Today is international Women’s Day, an important global celebration for women past and present. However, leading up to this day I haven’t seen much equal representation – scrolling through the newsfeeds and articles, I have noticed a lack of Women of Colour. As I’ve mentioned in a previous post, mainstream feminism can be called White Feminism. It’s always been glaringly obvious in the key speakers and the agendas (of feminist events), but it made me think of something that I heard (recently from Jada Pinkett), which I believe holds true:
“Black Women can be the most disregarded and the most disrespected creatures on the earth”.
On a global or institutional level, Black women are rarely given a voice. They’re either represented by white women, most notably Angelina Jolie and her many talks on “behalf of women in Africa”, or completely ignored by speakers, who fail to take an intersectional approach in exploring the duality in identity for some women as seen in Emma Watson’s 2015 speech at the UN which she later apologised for.
“It would have been more useful to spend the time asking myself questions like: What are the ways I have benefited from being white? In what ways do I support and uphold a system that is structurally racist? How do my race, class and gender affect my perspective?”
We have seen many movements started by Black Women such as #MeToo be dominated by White Women who are given large platforms and stages for discussion while the original drivers of the movement are pushed to the back. Tarana Burke began the #MeToo campaign in 2006 and received little recognition for it. Only in 2017, when Alyssa Milano used the term did it receive recognition and still Tarana was not given credit. It was only after immense backlash from Black women did Alyssa Milano acknowledge that Burke had coined the phrase years before. Some may argue that the key focus should be raising awareness and the face of it doesn’t matter. However, this is a very lazy view – taking this approach excludes and erases the narrative of Black women and their hard work.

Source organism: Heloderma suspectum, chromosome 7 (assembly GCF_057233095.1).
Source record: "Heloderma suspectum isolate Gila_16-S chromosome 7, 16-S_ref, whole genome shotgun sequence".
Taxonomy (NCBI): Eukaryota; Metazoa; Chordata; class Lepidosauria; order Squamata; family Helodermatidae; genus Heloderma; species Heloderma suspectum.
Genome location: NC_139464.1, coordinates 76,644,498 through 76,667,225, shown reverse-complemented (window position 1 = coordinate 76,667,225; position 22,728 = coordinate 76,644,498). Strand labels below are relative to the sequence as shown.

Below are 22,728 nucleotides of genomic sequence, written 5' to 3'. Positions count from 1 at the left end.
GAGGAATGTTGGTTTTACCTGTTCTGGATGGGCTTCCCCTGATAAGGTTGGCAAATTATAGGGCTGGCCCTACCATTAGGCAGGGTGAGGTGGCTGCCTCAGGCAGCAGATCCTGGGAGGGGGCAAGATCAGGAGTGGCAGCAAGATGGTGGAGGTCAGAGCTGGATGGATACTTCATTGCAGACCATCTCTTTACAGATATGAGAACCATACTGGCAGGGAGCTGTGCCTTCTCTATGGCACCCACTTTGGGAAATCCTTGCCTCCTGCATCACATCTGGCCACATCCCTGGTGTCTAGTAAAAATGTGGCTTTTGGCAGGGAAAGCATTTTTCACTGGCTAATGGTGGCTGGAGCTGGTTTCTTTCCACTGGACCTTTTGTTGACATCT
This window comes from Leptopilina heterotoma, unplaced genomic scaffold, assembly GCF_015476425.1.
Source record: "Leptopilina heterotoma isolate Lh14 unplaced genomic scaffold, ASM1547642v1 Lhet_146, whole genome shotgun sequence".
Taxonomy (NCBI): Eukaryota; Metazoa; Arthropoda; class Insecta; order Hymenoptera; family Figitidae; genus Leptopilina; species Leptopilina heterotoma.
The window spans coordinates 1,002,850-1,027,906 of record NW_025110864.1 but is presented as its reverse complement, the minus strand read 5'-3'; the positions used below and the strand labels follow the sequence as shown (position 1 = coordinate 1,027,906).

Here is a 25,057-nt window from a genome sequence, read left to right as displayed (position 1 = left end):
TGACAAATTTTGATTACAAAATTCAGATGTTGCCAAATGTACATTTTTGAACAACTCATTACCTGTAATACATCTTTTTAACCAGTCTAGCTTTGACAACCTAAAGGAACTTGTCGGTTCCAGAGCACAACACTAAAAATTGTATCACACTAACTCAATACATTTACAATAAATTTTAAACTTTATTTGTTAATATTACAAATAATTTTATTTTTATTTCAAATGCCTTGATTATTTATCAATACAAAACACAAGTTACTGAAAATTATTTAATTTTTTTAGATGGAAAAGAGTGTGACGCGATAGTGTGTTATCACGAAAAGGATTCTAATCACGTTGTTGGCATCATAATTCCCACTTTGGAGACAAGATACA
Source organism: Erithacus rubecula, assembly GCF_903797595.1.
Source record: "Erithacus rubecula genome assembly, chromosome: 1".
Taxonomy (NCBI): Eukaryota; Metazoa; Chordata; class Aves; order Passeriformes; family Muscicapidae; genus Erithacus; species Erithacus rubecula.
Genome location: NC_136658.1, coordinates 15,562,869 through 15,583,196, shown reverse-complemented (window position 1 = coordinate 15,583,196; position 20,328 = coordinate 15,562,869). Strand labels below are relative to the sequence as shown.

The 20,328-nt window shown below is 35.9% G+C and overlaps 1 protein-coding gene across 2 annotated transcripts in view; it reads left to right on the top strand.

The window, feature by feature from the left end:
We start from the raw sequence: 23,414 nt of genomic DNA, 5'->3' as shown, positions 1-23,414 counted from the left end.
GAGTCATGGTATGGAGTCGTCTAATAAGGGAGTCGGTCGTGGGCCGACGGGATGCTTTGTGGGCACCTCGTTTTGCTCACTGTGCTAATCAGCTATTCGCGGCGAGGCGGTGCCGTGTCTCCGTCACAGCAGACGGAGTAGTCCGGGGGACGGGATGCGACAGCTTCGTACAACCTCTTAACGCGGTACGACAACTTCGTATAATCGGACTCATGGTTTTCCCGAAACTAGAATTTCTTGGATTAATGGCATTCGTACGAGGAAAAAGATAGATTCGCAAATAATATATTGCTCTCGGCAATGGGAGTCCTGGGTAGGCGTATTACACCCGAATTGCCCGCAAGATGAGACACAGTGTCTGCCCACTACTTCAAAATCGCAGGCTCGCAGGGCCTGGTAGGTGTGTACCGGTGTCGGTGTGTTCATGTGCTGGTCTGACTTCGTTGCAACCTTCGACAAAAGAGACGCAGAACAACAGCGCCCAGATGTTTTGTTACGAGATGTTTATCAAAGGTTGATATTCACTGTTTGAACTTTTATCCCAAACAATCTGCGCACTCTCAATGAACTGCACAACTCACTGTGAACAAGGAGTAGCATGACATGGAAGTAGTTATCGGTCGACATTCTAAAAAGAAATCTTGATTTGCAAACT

You cannot advocate for all women if you fail to look at the multiple ways in which women can be oppressed and bring a diverse and inclusive panel to the table. You must recognise that female oppression is multi-dimensional and can be rather complex. Even if you can’t deal with it directly, be willing to facilitate the process others to do so. The lack of even representations hints at a maintenance of white supremacy that upholds oppression and ignorance. Historically, Black women are featured in the media in a disparaging way, riddled with negative stereotypes “sassy”, “aggressive”. Just like with anything shown in the media, people build their thoughts and beliefs on that narrative and more importantly, act on it. Instead of acknowledging the contributions Black women have made to movements for equality, they are largely hidden. This has resulted in the misconception that Black Women haven’t done much or it’s simply their white counterparts that have driven the discussion with them waiting in the background. The question I have after seeing this is how do Black Women view themselves?
Now, its very easy to ask ‘why don’t Black Women create their own platforms?’ The fact is they do! And many of them are flourishing and gaining momentum in the UK such as The Black Ballad, Black Girls Book Club, Black Girl Festival, Girl Talk London, WCAN, and the best selling book Slay in your Lane. But it does not erase the disadvantage (in the wider landscape), and the fact these spaces have had to be separately carved out by the maligned group is very telling. The lack of representation reminds us that if you can overcome gender oppression, you still have race to deal with and more often than not, classism.